On the occasion of our first ever biodynamic wine release
The production team holds the two newly released Demeter certified biodynamic wines, 2017 Summerhill Vineyard Riesling & 2017 Summerhill Vineyard Gruner Veltliner. L-R: Eric von Krosigk, winemaker; Brett Thiessen, vineyard manager; Gary Leslie, maintenance lead; Holly Pierce, enologist; Michael Alexander, cellar master / assistant winemaker; Gabe Cipes, biodynamicist
My brother Gabe moved back to the family farm in 2004, and I followed in 2005. At that time our vineyard had been managed organically for 17 years. We noticed that the leaves were a little yellowish green and the crop was smaller than it should be. One of our mentors Gabriel Howearth described to us that no matter how you do it, farming is always mining. Crops mine nutrients from the soil, and we are hard on the land when we drive a tractor over it. Conventional farmers can add nitrogen fertilizer, but organically it is not so easy. We had to build up the soil so that nitrogen and other nutrients could be available to the vines, and so we set upon the Biodynamic path.
Biodynamics views the farm as an ecosystem, connected to the greater systems of the earth, solar system, and universe. It’s a wonderful feeling for the farmer to be a part of something greater than oneself, and the biodynamic program of composting and making special plant and manure preparations is demonstrably good for the farm. By 2012 my brother Gabe had been practicing Biodynamics for long enough that the leaves on the vines were green again and the crop level was back to a balanced, sustainable level. At that time we sought Biodynamic certification through Demeter Canada. Also at that time, we started to experiment with making wine biodynamically.
The biodynamic wine standard is quite beautiful. It describes “…the human being in the role of an artist to develop soil, fertility and plant in such a way that fruits of vital quality become available,” and then a production method so that “Nothing shall conceal the true nature of the factual properties of the produce.” Therefore when we make wine biodynamically we add no yeast or nutrient and no fermentation or processing aids of any kind. We create the right environment for the juice to turn naturally to wine, and we monitor the process. At the end we clarify the white wine with bentonite and add a little sulfur as a preservative. That’s it; that’s all.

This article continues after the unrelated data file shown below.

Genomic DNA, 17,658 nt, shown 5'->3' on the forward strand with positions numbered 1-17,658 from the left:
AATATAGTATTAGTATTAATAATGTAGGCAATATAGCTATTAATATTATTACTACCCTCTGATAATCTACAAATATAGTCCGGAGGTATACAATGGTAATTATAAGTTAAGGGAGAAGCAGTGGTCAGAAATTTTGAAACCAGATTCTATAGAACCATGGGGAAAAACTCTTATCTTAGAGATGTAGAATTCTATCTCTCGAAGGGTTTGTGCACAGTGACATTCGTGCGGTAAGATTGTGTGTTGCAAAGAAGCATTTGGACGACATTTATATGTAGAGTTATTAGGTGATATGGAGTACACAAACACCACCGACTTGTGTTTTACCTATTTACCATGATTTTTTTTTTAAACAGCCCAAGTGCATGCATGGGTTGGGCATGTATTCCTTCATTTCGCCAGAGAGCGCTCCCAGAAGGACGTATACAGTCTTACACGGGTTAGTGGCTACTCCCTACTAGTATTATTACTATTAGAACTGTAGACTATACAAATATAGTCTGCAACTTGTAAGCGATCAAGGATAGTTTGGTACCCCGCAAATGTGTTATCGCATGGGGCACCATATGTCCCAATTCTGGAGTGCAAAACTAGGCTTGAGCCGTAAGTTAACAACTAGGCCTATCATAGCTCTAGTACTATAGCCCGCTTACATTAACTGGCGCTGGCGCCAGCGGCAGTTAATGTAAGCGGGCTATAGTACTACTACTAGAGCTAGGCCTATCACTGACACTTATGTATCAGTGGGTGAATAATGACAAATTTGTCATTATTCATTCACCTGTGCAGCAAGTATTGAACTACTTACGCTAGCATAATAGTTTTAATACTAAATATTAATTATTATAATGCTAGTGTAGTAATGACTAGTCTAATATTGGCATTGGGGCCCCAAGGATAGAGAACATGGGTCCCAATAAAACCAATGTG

The first year we made wine this way was 2013 with our Summerhill Vineyard Riesling. Winemaker Eric von Krosigk says the process gave him new gray hairs. The fermentation was slow and the wine developed H2S, which does not smell at all pleasant. Apparently this chemical reaction occurred because there was not enough nutrient in the juice for the yeast to do a tidy job. Eric ended up pumping that wine through the air into a new vessel so that the atmospheric oxygen could act as a nutrient for the yeast. The smell and taste of H2S receded and the wine ended up being beautiful for all its imperfection. We learned a lot about the health of our vineyard through that early trial, and have made wine in the same method from our estate grown fruit ever since. Now when we make wine biodynamically it is proof of the vitality of our vineyard.
This year we decided to see about certifying our wine as biodynamic through Demeter Canada. From the 2017 vintage we vinified Riesling and Gruner Veltliner as single estate varietal wines. Summerhill Vineyard is now healthy and vital to a point where the fermentation happened beautifully. Assistant Winemaker Michael Alexander says that the process is still stressful for the winemaking team, as the transformation of sugar to alcohol does not happen as quickly as when we add organic yeast to the crushed fruit, but after a few slow days it happens naturally and efficiently enough to show the true nature of the fruit and of the farm, and creates wine with an individualism that is the essence of the aesthetic pleasure a bottle can provide.
-Ezra Cipes, August 14, 2018